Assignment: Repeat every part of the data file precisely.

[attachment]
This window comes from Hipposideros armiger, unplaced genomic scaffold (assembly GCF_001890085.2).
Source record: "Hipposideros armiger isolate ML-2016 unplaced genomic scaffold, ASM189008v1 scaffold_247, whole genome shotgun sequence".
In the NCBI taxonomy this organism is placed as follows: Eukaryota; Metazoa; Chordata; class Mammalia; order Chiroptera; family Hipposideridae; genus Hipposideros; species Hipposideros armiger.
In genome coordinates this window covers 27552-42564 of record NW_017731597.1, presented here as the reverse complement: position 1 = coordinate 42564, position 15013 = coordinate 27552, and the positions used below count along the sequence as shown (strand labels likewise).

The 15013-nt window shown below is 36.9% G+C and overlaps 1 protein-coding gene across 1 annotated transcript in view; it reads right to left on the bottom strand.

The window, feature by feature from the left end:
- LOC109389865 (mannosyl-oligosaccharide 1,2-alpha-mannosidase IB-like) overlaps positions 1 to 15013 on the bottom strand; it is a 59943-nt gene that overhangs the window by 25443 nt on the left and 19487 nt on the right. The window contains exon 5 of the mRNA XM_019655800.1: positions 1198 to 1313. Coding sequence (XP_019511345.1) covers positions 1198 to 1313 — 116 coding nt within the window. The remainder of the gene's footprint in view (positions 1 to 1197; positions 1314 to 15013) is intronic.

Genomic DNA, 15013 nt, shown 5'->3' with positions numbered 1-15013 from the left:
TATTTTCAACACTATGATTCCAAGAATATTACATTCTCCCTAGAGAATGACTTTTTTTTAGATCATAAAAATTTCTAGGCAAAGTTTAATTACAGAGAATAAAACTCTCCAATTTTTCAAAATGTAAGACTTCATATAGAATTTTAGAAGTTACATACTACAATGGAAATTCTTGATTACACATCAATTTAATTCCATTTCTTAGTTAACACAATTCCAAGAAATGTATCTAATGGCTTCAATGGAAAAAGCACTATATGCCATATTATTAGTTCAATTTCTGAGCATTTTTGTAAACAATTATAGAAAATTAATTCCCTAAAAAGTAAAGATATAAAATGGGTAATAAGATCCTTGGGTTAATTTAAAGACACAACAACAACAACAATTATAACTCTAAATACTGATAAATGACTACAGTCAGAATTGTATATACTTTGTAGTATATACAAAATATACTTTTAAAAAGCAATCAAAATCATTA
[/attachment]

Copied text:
This window comes from Hipposideros armiger, unplaced genomic scaffold (assembly GCF_001890085.2).
Source record: "Hipposideros armiger isolate ML-2016 unplaced genomic scaffold, ASM189008v1 scaffold_247, whole genome shotgun sequence".
In the NCBI taxonomy this organism is placed as follows: Eukaryota; Metazoa; Chordata; class Mammalia; order Chiroptera; family Hipposideridae; genus Hipposideros; species Hipposideros armiger.
In genome coordinates this window covers 27552-42564 of record NW_017731597.1, presented here as the reverse complement: position 1 = coordinate 42564, position 15013 = coordinate 27552, and the positions used below count along the sequence as shown (strand labels likewise).

The 15013-nt window shown below is 36.9% G+C and overlaps 1 protein-coding gene across 1 annotated transcript in view; it reads right to left on the bottom strand.

The window, feature by feature from the left end:
- LOC109389865 (mannosyl-oligosaccharide 1,2-alpha-mannosidase IB-like) overlaps positions 1 to 15013 on the bottom strand; it is a 59943-nt gene that overhangs the window by 25443 nt on the left and 19487 nt on the right. The window contains exon 5 of the mRNA XM_019655800.1: positions 1198 to 1313. Coding sequence (XP_019511345.1) covers positions 1198 to 1313 — 116 coding nt within the window. The remainder of the gene's footprint in view (positions 1 to 1197; positions 1314 to 15013) is intronic.

Genomic DNA, 15013 nt, shown 5'->3' with positions numbered 1-15013 from the left:
TATTTTCAACACTATGATTCCAAGAATATTACATTCTCCCTAGAGAATGACTTTTTTTTAGATCATAAAAATTTCTAGGCAAAGTTTAATTACAGAGAATAAAACTCTCCAATTTTTCAAAATGTAAGACTTCATATAGAATTTTAGAAGTTACATACTACAATGGAAATTCTTGATTACACATCAATTTAATTCCATTTCTTAGTTAACACAATTCCAAGAAATGTATCTAATGGCTTCAATGGAAAAAGCACTATATGCCATATTATTAGTTCAATTTCTGAGCATTTTTGTAAACAATTATAGAAAATTAATTCCCTAAAAAGTAAAGATATAAAATGGGTAATAAGATCCTTGGGTTAATTTAAAGACACAACAACAACAACAATTATAACTCTAAATACTGATAAATGACTACAGTCAGAATTGTATATACTTTGTAGTATATACAAAATATACTTTTAAAAAGCAATCAAAATCATTA